Read the full text of Henry VI Part 1 Act 2 Scene 3 with a side-by-side translation HERE.
The next scene starts with the Countess of Auvergne, who's talking smack to her Porter. She says she's laid a plot, and that what she'll do next will make her as famous as Tomyris.
Who's Tomyris? A new teen pop star? Hardly. Tomyris may not be famous now, but lots of Renaissance viewers would have known she was not to be messed with. Cyrus, ancient Emperor of Persia and major bad news for his enemies, tried to date her, but what he really wanted was her kingdom. It's a long story, but after she declined to go out with him and he still wanted her kingdom, they decided their armies would join battle.
When Cyrus indirectly caused the death of Tomyris's son by trickery, she was angry. Hard to blame her there. Her armies fought Cyrus and killed him on the battlefield, and Tomyris plunged his head into a wineskin filled with human blood. Just in case it isn't clear from the story, that's a pretty major insult to the corpse of an emperor. Yep, not to be messed with, that lady.
So anyway, back to our tale: It sure sounds like this scene is going to shape up into a horror story. Is Talbot about to be killed and insulted in gruesome fashion by a ferocious female warrior?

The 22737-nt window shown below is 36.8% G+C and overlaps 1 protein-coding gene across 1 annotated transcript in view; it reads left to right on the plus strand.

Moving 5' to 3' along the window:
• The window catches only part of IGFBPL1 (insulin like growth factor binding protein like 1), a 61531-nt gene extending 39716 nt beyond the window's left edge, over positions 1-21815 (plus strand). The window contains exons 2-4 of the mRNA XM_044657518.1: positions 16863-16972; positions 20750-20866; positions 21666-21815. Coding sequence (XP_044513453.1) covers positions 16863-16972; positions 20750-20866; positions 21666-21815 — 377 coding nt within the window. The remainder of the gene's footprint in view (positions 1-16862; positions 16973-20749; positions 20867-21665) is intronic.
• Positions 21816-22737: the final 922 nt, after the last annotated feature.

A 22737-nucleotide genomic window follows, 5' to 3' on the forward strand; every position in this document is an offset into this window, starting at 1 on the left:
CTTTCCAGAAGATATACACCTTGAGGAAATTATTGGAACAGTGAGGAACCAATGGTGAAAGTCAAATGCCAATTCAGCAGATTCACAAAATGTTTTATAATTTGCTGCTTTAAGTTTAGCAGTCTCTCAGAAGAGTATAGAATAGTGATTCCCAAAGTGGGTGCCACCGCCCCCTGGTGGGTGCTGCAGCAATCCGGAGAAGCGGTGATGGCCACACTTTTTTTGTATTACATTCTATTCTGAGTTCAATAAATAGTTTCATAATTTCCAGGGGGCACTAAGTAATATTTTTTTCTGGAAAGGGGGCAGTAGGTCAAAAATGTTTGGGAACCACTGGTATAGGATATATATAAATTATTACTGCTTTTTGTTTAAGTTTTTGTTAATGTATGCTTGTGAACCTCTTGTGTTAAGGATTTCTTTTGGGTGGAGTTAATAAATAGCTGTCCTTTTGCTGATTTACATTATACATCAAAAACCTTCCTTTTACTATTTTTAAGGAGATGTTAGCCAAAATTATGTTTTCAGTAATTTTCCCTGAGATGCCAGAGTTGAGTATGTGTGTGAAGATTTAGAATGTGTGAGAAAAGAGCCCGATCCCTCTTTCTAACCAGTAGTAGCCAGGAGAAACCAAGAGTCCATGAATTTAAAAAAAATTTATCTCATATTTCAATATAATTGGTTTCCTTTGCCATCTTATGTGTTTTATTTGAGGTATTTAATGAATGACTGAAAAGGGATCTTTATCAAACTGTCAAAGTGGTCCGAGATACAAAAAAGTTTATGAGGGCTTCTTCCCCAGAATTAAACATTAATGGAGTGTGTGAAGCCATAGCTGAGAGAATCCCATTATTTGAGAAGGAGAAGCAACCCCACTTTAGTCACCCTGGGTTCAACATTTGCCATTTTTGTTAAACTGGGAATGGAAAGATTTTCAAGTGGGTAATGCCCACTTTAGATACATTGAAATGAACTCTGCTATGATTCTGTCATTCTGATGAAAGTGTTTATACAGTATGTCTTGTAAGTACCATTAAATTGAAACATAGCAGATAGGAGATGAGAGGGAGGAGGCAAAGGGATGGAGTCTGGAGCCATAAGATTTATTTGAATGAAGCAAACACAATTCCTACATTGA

Well, not right away. The Countess starts off their meeting with a skeptical, "What? Is this the man?" (2.3.13). She's unimpressed with his physique. She was expecting someone like Hercules or Hector, and what she sees instead is a "weak and writhled shrimp" (2.3.23).
This might be an insult, but it's hardly deadly. Talbot replies mildly that if the Countess is busy he'll come back some other time.
The Countess informs him that he's now a prisoner in her house—Talbot is surprised—then she concludes with some thundering rhetoric about how she'll chain his legs and arms for all the evils he's done against the French.
Talbot replies, "Ha, ha, ha" (2.3.44). So much for the speech…
Talbot says that basically his men are the reason he's so powerful, and the Countess can't stop them just by locking him up; he shows her his soldiers to prove the point.
The Countess apologizes, says Talbot is everything his fame suggests, and asks him not to take offense.
Talbot says he's not offended, and any chance of getting some dinner? He calls her "fair lady," which suggests that he's still wanting to be chivalrous.
The Countess says she'll be honored to feast so great a warrior, and that's that.
So, no horror film here. The Countess starts off by threatening to be the bold female warrior who destroys an emperor, but she winds up in a very conventional role for an aristocratic woman: accepting a warrior's chivalrous compliments and hosting a feast.